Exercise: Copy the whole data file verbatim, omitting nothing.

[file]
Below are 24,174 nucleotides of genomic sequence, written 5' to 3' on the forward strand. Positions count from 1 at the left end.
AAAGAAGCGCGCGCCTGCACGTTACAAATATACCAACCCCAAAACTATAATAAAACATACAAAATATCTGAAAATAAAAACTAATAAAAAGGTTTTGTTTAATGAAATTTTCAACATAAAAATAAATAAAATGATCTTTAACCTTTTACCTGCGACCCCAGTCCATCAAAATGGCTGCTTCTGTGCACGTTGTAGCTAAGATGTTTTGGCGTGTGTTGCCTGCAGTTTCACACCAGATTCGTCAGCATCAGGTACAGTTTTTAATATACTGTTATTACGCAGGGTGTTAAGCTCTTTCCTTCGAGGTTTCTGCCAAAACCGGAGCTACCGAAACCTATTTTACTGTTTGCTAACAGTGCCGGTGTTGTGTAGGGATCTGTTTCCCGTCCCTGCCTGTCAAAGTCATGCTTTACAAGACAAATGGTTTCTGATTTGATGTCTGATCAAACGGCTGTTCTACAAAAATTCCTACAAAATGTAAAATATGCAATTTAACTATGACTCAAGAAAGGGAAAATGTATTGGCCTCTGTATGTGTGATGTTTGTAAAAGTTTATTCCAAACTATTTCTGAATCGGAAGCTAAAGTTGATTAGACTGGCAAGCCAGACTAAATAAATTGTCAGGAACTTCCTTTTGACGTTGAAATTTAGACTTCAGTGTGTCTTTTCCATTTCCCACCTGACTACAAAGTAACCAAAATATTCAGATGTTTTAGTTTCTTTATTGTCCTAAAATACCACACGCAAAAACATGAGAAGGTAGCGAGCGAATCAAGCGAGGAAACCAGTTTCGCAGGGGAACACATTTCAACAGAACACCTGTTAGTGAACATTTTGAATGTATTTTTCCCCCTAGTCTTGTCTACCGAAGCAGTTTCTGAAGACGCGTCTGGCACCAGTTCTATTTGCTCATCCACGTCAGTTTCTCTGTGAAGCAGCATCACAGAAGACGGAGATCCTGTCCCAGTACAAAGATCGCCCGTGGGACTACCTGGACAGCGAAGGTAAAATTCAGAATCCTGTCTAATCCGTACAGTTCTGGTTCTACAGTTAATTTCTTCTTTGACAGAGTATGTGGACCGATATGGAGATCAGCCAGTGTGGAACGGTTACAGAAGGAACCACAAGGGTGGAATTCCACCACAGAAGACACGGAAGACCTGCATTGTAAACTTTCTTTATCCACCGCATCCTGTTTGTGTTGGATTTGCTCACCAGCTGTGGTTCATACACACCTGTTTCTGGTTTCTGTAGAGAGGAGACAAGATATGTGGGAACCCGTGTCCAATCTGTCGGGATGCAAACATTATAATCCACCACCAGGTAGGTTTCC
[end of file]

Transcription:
Below are 24,174 nucleotides of genomic sequence, written 5' to 3' on the forward strand. Positions count from 1 at the left end.
AAAGAAGCGCGCGCCTGCACGTTACAAATATACCAACCCCAAAACTATAATAAAACATACAAAATATCTGAAAATAAAAACTAATAAAAAGGTTTTGTTTAATGAAATTTTCAACATAAAAATAAATAAAATGATCTTTAACCTTTTACCTGCGACCCCAGTCCATCAAAATGGCTGCTTCTGTGCACGTTGTAGCTAAGATGTTTTGGCGTGTGTTGCCTGCAGTTTCACACCAGATTCGTCAGCATCAGGTACAGTTTTTAATATACTGTTATTACGCAGGGTGTTAAGCTCTTTCCTTCGAGGTTTCTGCCAAAACCGGAGCTACCGAAACCTATTTTACTGTTTGCTAACAGTGCCGGTGTTGTGTAGGGATCTGTTTCCCGTCCCTGCCTGTCAAAGTCATGCTTTACAAGACAAATGGTTTCTGATTTGATGTCTGATCAAACGGCTGTTCTACAAAAATTCCTACAAAATGTAAAATATGCAATTTAACTATGACTCAAGAAAGGGAAAATGTATTGGCCTCTGTATGTGTGATGTTTGTAAAAGTTTATTCCAAACTATTTCTGAATCGGAAGCTAAAGTTGATTAGACTGGCAAGCCAGACTAAATAAATTGTCAGGAACTTCCTTTTGACGTTGAAATTTAGACTTCAGTGTGTCTTTTCCATTTCCCACCTGACTACAAAGTAACCAAAATATTCAGATGTTTTAGTTTCTTTATTGTCCTAAAATACCACACGCAAAAACATGAGAAGGTAGCGAGCGAATCAAGCGAGGAAACCAGTTTCGCAGGGGAACACATTTCAACAGAACACCTGTTAGTGAACATTTTGAATGTATTTTTCCCCCTAGTCTTGTCTACCGAAGCAGTTTCTGAAGACGCGTCTGGCACCAGTTCTATTTGCTCATCCACGTCAGTTTCTCTGTGAAGCAGCATCACAGAAGACGGAGATCCTGTCCCAGTACAAAGATCGCCCGTGGGACTACCTGGACAGCGAAGGTAAAATTCAGAATCCTGTCTAATCCGTACAGTTCTGGTTCTACAGTTAATTTCTTCTTTGACAGAGTATGTGGACCGATATGGAGATCAGCCAGTGTGGAACGGTTACAGAAGGAACCACAAGGGTGGAATTCCACCACAGAAGACACGGAAGACCTGCATTGTAAACTTTCTTTATCCACCGCATCCTGTTTGTGTTGGATTTGCTCACCAGCTGTGGTTCATACACACCTGTTTCTGGTTTCTGTAGAGAGGAGACAAGATATGTGGGAACCCGTGTCCAATCTGTCGGGATGCAAACATTATAATCCACCACCAGGTAGGTTTCC